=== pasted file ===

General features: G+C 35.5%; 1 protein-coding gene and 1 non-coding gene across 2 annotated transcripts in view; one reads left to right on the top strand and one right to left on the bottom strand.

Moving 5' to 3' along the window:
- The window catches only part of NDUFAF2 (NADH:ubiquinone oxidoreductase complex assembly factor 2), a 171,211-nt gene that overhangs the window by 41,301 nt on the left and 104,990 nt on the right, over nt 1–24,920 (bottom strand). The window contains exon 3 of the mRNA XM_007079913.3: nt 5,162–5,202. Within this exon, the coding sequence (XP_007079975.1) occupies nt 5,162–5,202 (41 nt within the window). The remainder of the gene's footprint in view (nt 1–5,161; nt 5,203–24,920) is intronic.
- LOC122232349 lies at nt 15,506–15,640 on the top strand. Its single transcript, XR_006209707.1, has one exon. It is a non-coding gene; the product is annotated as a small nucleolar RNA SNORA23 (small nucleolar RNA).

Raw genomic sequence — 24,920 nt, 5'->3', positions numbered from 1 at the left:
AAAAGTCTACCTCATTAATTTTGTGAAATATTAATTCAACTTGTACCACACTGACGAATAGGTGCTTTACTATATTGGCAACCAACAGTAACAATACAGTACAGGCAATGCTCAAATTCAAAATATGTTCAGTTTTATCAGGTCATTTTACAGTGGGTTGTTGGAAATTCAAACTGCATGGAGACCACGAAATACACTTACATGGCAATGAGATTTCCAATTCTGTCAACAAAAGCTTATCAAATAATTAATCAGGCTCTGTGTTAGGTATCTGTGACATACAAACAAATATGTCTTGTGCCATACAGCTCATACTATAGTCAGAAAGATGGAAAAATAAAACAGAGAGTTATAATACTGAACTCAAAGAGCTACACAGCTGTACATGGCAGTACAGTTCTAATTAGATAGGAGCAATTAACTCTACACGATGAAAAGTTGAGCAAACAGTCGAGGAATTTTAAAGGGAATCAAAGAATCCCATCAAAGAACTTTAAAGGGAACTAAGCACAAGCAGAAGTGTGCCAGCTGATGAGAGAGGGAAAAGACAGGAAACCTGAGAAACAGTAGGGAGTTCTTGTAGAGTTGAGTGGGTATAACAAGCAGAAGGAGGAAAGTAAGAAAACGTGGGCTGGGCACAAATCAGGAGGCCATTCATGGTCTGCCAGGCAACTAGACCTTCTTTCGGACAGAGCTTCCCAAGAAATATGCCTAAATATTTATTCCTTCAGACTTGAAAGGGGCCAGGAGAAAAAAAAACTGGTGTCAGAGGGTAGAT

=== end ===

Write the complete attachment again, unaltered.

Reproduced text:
General features: G+C 35.5%; 1 protein-coding gene and 1 non-coding gene across 2 annotated transcripts in view; one reads left to right on the top strand and one right to left on the bottom strand.

Moving 5' to 3' along the window:
- The window catches only part of NDUFAF2 (NADH:ubiquinone oxidoreductase complex assembly factor 2), a 171,211-nt gene that overhangs the window by 41,301 nt on the left and 104,990 nt on the right, over nt 1–24,920 (bottom strand). The window contains exon 3 of the mRNA XM_007079913.3: nt 5,162–5,202. Within this exon, the coding sequence (XP_007079975.1) occupies nt 5,162–5,202 (41 nt within the window). The remainder of the gene's footprint in view (nt 1–5,161; nt 5,203–24,920) is intronic.
- LOC122232349 lies at nt 15,506–15,640 on the top strand. Its single transcript, XR_006209707.1, has one exon. It is a non-coding gene; the product is annotated as a small nucleolar RNA SNORA23 (small nucleolar RNA).

Raw genomic sequence — 24,920 nt, 5'->3', positions numbered from 1 at the left:
AAAAGTCTACCTCATTAATTTTGTGAAATATTAATTCAACTTGTACCACACTGACGAATAGGTGCTTTACTATATTGGCAACCAACAGTAACAATACAGTACAGGCAATGCTCAAATTCAAAATATGTTCAGTTTTATCAGGTCATTTTACAGTGGGTTGTTGGAAATTCAAACTGCATGGAGACCACGAAATACACTTACATGGCAATGAGATTTCCAATTCTGTCAACAAAAGCTTATCAAATAATTAATCAGGCTCTGTGTTAGGTATCTGTGACATACAAACAAATATGTCTTGTGCCATACAGCTCATACTATAGTCAGAAAGATGGAAAAATAAAACAGAGAGTTATAATACTGAACTCAAAGAGCTACACAGCTGTACATGGCAGTACAGTTCTAATTAGATAGGAGCAATTAACTCTACACGATGAAAAGTTGAGCAAACAGTCGAGGAATTTTAAAGGGAATCAAAGAATCCCATCAAAGAACTTTAAAGGGAACTAAGCACAAGCAGAAGTGTGCCAGCTGATGAGAGAGGGAAAAGACAGGAAACCTGAGAAACAGTAGGGAGTTCTTGTAGAGTTGAGTGGGTATAACAAGCAGAAGGAGGAAAGTAAGAAAACGTGGGCTGGGCACAAATCAGGAGGCCATTCATGGTCTGCCAGGCAACTAGACCTTCTTTCGGACAGAGCTTCCCAAGAAATATGCCTAAATATTTATTCCTTCAGACTTGAAAGGGGCCAGGAGAAAAAAAAACTGGTGTCAGAGGGTAGAT